|Thursday, April 3
Yankees remain spenders without peer
A study of 2003 baseball salaries by The Associated Press turned up those and other eye-popping revelations, including:
Rodriguez, the youngest player to hit 300 homers, leads all players in salary for the third straight year.
When it comes to teams, the Yankees are in a world of their own.
They've had the fattest payroll in the major leagues the last four seasons -- and it made it even fatter after their first-round loss to Anaheim in the American League playoffs. That's when they went shopping for more talent, landing Japanese slugger Hideki Matsui and Cuban pitcher Jose Contreras.
``Regardless of who we signed or how much money we make, we have to go out and play,'' said the highest-paid Yankee of them all at $15.6 million, shortstop Derek Jeter, out at least a month with an injured shoulder. ``Our goal is to win regardless of what our payroll is.''
Yes, but the Yankees' deep pockets just might serve as an impetus for other teams to get 'em where it counts -- on the field.
``It's actually nice to have a competitor like the Yankees because it will be all the more satisfying when we beat them,'' Red Sox chairman Tom Werner said.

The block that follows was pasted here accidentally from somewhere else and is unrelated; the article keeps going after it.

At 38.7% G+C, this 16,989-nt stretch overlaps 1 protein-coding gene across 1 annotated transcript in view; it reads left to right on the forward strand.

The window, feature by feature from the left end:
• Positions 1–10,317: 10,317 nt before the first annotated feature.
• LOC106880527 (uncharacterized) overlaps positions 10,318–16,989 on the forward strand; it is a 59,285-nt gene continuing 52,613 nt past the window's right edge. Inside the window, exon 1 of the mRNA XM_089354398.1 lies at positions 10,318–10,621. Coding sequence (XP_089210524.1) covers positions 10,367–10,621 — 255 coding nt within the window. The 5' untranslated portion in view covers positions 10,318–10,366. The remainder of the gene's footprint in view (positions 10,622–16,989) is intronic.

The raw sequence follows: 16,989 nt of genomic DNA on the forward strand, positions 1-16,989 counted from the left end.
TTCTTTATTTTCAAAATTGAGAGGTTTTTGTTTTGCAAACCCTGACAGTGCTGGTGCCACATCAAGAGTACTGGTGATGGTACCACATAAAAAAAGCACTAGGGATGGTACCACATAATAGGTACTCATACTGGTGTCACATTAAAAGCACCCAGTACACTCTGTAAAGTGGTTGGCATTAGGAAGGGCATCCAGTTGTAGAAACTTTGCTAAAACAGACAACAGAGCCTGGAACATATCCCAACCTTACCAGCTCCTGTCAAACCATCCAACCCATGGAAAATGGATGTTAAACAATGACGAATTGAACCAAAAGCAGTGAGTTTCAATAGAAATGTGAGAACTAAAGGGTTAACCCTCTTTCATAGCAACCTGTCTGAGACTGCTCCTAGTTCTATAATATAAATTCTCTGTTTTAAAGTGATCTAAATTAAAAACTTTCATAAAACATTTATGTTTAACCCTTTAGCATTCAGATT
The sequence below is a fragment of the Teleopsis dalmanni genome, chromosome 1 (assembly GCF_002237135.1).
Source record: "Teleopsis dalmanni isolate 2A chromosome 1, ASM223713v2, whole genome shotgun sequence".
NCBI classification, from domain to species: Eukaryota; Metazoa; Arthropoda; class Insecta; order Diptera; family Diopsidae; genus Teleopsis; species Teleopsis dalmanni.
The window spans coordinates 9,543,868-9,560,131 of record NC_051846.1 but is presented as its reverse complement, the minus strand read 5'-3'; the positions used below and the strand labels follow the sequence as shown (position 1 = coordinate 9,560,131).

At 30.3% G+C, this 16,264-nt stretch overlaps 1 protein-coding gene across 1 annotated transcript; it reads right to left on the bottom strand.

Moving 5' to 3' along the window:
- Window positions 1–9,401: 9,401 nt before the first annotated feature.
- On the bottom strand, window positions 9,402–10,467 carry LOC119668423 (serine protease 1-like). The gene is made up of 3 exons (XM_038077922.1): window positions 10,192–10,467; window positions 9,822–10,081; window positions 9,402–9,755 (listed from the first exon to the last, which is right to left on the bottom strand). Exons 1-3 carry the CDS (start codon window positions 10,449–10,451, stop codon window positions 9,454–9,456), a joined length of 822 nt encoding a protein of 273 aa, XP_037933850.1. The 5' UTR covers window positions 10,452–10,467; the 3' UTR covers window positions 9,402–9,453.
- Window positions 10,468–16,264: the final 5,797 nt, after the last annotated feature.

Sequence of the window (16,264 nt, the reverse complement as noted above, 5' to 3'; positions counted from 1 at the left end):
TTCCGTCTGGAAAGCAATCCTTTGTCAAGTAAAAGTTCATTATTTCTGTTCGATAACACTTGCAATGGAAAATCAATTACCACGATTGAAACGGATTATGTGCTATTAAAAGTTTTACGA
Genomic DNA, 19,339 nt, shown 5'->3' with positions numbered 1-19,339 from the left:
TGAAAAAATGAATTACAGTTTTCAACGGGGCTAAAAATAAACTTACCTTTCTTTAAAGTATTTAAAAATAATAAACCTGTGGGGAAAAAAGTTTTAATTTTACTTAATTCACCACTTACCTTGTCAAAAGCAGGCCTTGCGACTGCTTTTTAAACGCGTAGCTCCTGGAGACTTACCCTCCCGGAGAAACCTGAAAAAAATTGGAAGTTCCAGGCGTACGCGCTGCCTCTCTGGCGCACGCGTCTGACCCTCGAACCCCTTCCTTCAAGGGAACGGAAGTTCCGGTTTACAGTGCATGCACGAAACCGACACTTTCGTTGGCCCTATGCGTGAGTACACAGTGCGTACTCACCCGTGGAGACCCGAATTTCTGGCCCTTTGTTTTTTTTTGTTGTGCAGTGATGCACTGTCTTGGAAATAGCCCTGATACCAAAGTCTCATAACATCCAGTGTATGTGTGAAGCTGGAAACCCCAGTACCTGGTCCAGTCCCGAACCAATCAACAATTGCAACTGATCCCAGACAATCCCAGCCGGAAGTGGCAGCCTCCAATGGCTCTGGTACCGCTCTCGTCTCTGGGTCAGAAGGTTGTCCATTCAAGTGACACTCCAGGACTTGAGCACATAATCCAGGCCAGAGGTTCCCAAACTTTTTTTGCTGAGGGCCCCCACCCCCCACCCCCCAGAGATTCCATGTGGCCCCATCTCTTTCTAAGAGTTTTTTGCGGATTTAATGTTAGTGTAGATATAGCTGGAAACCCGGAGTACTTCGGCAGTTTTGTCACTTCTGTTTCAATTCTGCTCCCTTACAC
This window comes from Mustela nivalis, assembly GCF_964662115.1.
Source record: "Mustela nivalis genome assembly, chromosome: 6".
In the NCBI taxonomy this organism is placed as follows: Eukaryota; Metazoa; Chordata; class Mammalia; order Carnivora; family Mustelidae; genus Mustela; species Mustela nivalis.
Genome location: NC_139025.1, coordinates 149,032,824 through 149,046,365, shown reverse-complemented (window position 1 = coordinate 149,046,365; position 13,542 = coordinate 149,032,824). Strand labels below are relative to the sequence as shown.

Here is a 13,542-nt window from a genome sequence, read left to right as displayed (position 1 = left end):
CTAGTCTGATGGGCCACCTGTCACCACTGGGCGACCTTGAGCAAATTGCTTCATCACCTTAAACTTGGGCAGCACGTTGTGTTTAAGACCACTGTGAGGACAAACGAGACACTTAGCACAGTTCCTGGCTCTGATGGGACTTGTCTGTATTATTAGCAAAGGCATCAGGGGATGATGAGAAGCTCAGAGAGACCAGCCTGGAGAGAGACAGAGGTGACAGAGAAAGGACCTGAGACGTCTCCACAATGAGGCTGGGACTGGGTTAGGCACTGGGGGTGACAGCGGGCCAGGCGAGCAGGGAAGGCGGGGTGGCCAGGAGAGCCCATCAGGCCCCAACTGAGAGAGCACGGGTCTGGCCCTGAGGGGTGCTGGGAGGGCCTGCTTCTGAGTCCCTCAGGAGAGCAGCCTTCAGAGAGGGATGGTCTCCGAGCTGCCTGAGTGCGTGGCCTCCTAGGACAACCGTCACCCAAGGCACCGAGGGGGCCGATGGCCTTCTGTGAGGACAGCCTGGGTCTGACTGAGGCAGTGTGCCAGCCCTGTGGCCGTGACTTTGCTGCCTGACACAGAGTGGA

The Mets hope the addition of pitcher Tom Glavine, shelled in his first start Monday, proves to be a stroke of genius come October.
``You always want to spend or invest prudently, and we think we have,'' owner Fred Wilpon said. ``But there are no guarantees in life. I really believe that we have a postseason team. That's what this team was built for, and now we'll see.''
Overall, the average salary rose 7.2 percent to $2,555,476, behind the NBA ($4.54 million) but ahead of the NHL ($1.64 million) and the NFL ($1.25 million).
In a sign of baseball's economic slowdown, the number of players making $1 million or more dropped to 385 from 413 last year and 425 in 2000. The median salary -- the point at which an equal amount of players is above and below -- dropped to $800,000 from $900,000 at the start of last season and $975,000 in 2000.
Baseball owners have cited the weak economy and the luxury tax as reasons some teams lowered payroll. The drop in the median and the decrease in millionaires could be a sign that much of this year's rise is due to old multiyear contracts with built-in raises.
Figures for the study included salaries and prorated shares of signing bonuses and other guaranteed income; for some players, parts of salaries deferred without interest were discounted to present-day value.
The AP's study also showed: